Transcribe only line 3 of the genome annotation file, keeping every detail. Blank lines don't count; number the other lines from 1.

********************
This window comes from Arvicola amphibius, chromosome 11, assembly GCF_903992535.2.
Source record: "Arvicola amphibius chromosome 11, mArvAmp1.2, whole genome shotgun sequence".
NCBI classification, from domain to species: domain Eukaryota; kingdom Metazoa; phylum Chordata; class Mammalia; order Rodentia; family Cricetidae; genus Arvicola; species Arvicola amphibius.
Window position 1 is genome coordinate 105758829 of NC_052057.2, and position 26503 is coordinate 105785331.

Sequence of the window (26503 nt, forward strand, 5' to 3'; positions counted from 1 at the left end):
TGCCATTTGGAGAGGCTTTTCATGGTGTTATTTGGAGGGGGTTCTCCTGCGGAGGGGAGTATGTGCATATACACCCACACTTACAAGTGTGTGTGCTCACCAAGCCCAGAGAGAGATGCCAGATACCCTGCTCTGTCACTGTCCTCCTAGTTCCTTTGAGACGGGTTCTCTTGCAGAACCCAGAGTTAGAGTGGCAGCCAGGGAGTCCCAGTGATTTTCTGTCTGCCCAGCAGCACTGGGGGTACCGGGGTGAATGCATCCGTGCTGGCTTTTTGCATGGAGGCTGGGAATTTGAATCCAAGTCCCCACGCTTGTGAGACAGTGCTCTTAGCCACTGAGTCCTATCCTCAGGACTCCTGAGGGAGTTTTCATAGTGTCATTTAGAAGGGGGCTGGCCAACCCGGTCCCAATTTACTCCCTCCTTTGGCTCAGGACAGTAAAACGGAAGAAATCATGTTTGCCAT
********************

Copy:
NCBI classification, from domain to species: domain Eukaryota; kingdom Metazoa; phylum Chordata; class Mammalia; order Rodentia; family Cricetidae; genus Arvicola; species Arvicola amphibius.